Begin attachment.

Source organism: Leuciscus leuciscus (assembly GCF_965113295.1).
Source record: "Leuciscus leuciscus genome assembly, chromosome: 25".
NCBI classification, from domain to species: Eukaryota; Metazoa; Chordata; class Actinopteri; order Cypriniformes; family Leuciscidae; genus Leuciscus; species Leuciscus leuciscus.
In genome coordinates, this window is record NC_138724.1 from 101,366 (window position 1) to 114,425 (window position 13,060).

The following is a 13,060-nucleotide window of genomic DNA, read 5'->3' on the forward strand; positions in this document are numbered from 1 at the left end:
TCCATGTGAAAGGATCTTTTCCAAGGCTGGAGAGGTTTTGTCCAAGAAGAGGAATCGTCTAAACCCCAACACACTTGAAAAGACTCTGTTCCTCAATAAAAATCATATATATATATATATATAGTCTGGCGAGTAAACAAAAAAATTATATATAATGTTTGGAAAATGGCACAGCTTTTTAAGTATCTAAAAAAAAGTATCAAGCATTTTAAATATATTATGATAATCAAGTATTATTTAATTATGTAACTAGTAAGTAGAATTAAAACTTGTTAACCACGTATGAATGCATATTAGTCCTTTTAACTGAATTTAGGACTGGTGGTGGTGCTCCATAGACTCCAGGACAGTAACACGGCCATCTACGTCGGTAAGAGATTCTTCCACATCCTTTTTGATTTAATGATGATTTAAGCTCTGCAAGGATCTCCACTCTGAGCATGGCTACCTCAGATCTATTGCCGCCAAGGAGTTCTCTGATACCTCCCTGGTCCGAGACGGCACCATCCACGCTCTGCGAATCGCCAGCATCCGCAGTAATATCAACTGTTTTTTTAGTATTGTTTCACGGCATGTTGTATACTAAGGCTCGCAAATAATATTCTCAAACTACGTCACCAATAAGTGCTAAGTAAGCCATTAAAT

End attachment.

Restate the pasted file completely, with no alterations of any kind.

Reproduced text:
Source organism: Leuciscus leuciscus (assembly GCF_965113295.1).
Source record: "Leuciscus leuciscus genome assembly, chromosome: 25".
NCBI classification, from domain to species: Eukaryota; Metazoa; Chordata; class Actinopteri; order Cypriniformes; family Leuciscidae; genus Leuciscus; species Leuciscus leuciscus.
In genome coordinates, this window is record NC_138724.1 from 101,366 (window position 1) to 114,425 (window position 13,060).

The following is a 13,060-nucleotide window of genomic DNA, read 5'->3' on the forward strand; positions in this document are numbered from 1 at the left end:
TCCATGTGAAAGGATCTTTTCCAAGGCTGGAGAGGTTTTGTCCAAGAAGAGGAATCGTCTAAACCCCAACACACTTGAAAAGACTCTGTTCCTCAATAAAAATCATATATATATATATATATAGTCTGGCGAGTAAACAAAAAAATTATATATAATGTTTGGAAAATGGCACAGCTTTTTAAGTATCTAAAAAAAAGTATCAAGCATTTTAAATATATTATGATAATCAAGTATTATTTAATTATGTAACTAGTAAGTAGAATTAAAACTTGTTAACCACGTATGAATGCATATTAGTCCTTTTAACTGAATTTAGGACTGGTGGTGGTGCTCCATAGACTCCAGGACAGTAACACGGCCATCTACGTCGGTAAGAGATTCTTCCACATCCTTTTTGATTTAATGATGATTTAAGCTCTGCAAGGATCTCCACTCTGAGCATGGCTACCTCAGATCTATTGCCGCCAAGGAGTTCTCTGATACCTCCCTGGTCCGAGACGGCACCATCCACGCTCTGCGAATCGCCAGCATCCGCAGTAATATCAACTGTTTTTTTAGTATTGTTTCACGGCATGTTGTATACTAAGGCTCGCAAATAATATTCTCAAACTACGTCACCAATAAGTGCTAAGTAAGCCATTAAAT